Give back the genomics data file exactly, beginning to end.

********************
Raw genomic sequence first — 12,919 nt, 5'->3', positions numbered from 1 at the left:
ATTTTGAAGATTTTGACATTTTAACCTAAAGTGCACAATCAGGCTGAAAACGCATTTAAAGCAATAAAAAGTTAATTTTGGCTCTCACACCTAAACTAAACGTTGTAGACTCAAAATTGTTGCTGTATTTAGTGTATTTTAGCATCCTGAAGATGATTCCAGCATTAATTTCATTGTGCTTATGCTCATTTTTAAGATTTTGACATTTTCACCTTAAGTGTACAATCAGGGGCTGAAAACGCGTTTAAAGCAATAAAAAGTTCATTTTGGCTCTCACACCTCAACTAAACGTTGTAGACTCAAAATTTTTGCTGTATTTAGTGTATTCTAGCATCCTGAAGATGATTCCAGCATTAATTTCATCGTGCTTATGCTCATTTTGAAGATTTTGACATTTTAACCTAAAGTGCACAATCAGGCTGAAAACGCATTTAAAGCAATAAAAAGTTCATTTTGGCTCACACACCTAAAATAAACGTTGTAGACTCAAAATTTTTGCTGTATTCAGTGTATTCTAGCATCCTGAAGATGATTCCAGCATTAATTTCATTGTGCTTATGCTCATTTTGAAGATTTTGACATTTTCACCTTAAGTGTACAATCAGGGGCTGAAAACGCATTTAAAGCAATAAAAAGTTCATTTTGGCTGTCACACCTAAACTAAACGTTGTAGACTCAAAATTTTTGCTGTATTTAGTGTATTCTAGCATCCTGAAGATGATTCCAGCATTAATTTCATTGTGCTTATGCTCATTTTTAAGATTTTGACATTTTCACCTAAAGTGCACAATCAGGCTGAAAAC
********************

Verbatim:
Raw genomic sequence first — 12,919 nt, 5'->3', positions numbered from 1 at the left:
ATTTTGAAGATTTTGACATTTTAACCTAAAGTGCACAATCAGGCTGAAAACGCATTTAAAGCAATAAAAAGTTAATTTTGGCTCTCACACCTAAACTAAACGTTGTAGACTCAAAATTGTTGCTGTATTTAGTGTATTTTAGCATCCTGAAGATGATTCCAGCATTAATTTCATTGTGCTTATGCTCATTTTTAAGATTTTGACATTTTCACCTTAAGTGTACAATCAGGGGCTGAAAACGCGTTTAAAGCAATAAAAAGTTCATTTTGGCTCTCACACCTCAACTAAACGTTGTAGACTCAAAATTTTTGCTGTATTTAGTGTATTCTAGCATCCTGAAGATGATTCCAGCATTAATTTCATCGTGCTTATGCTCATTTTGAAGATTTTGACATTTTAACCTAAAGTGCACAATCAGGCTGAAAACGCATTTAAAGCAATAAAAAGTTCATTTTGGCTCACACACCTAAAATAAACGTTGTAGACTCAAAATTTTTGCTGTATTCAGTGTATTCTAGCATCCTGAAGATGATTCCAGCATTAATTTCATTGTGCTTATGCTCATTTTGAAGATTTTGACATTTTCACCTTAAGTGTACAATCAGGGGCTGAAAACGCATTTAAAGCAATAAAAAGTTCATTTTGGCTGTCACACCTAAACTAAACGTTGTAGACTCAAAATTTTTGCTGTATTTAGTGTATTCTAGCATCCTGAAGATGATTCCAGCATTAATTTCATTGTGCTTATGCTCATTTTTAAGATTTTGACATTTTCACCTAAAGTGCACAATCAGGCTGAAAAC